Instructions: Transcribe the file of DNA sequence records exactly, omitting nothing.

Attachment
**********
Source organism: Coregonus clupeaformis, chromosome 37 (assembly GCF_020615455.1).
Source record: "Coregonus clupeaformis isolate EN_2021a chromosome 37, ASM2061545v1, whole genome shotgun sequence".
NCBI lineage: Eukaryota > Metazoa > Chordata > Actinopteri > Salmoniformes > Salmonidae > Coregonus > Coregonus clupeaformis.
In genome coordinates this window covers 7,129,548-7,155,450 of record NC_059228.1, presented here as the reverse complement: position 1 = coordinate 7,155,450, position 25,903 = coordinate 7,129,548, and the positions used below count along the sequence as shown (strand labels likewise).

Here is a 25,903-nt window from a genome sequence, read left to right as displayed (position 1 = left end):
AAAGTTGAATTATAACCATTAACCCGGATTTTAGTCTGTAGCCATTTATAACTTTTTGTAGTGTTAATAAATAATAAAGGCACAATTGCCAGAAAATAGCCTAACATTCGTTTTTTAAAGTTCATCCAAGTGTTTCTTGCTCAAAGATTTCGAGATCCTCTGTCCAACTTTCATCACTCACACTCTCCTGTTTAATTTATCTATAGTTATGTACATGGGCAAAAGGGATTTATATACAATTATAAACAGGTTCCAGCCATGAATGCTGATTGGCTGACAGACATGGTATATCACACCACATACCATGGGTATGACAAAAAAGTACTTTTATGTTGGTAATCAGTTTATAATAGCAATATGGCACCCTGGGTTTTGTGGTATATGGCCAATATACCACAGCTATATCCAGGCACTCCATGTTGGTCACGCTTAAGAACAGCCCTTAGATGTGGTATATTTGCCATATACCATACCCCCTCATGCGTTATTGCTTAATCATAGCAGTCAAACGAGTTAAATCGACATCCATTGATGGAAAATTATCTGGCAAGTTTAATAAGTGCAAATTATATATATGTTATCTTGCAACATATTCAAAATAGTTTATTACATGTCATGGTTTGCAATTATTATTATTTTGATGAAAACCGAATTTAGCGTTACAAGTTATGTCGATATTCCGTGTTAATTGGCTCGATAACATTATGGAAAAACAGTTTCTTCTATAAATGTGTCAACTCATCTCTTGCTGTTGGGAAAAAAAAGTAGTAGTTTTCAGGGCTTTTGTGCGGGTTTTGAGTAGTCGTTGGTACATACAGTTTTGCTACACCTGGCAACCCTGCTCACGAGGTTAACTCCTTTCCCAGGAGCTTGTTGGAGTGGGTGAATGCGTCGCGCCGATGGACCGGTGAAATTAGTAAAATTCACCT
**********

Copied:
Source organism: Coregonus clupeaformis, chromosome 37 (assembly GCF_020615455.1).
Source record: "Coregonus clupeaformis isolate EN_2021a chromosome 37, ASM2061545v1, whole genome shotgun sequence".
NCBI lineage: Eukaryota > Metazoa > Chordata > Actinopteri > Salmoniformes > Salmonidae > Coregonus > Coregonus clupeaformis.
In genome coordinates this window covers 7,129,548-7,155,450 of record NC_059228.1, presented here as the reverse complement: position 1 = coordinate 7,155,450, position 25,903 = coordinate 7,129,548, and the positions used below count along the sequence as shown (strand labels likewise).

Here is a 25,903-nt window from a genome sequence, read left to right as displayed (position 1 = left end):
AAAGTTGAATTATAACCATTAACCCGGATTTTAGTCTGTAGCCATTTATAACTTTTTGTAGTGTTAATAAATAATAAAGGCACAATTGCCAGAAAATAGCCTAACATTCGTTTTTTAAAGTTCATCCAAGTGTTTCTTGCTCAAAGATTTCGAGATCCTCTGTCCAACTTTCATCACTCACACTCTCCTGTTTAATTTATCTATAGTTATGTACATGGGCAAAAGGGATTTATATACAATTATAAACAGGTTCCAGCCATGAATGCTGATTGGCTGACAGACATGGTATATCACACCACATACCATGGGTATGACAAAAAAGTACTTTTATGTTGGTAATCAGTTTATAATAGCAATATGGCACCCTGGGTTTTGTGGTATATGGCCAATATACCACAGCTATATCCAGGCACTCCATGTTGGTCACGCTTAAGAACAGCCCTTAGATGTGGTATATTTGCCATATACCATACCCCCTCATGCGTTATTGCTTAATCATAGCAGTCAAACGAGTTAAATCGACATCCATTGATGGAAAATTATCTGGCAAGTTTAATAAGTGCAAATTATATATATGTTATCTTGCAACATATTCAAAATAGTTTATTACATGTCATGGTTTGCAATTATTATTATTTTGATGAAAACCGAATTTAGCGTTACAAGTTATGTCGATATTCCGTGTTAATTGGCTCGATAACATTATGGAAAAACAGTTTCTTCTATAAATGTGTCAACTCATCTCTTGCTGTTGGGAAAAAAAAGTAGTAGTTTTCAGGGCTTTTGTGCGGGTTTTGAGTAGTCGTTGGTACATACAGTTTTGCTACACCTGGCAACCCTGCTCACGAGGTTAACTCCTTTCCCAGGAGCTTGTTGGAGTGGGTGAATGCGTCGCGCCGATGGACCGGTGAAATTAGTAAAATTCACCT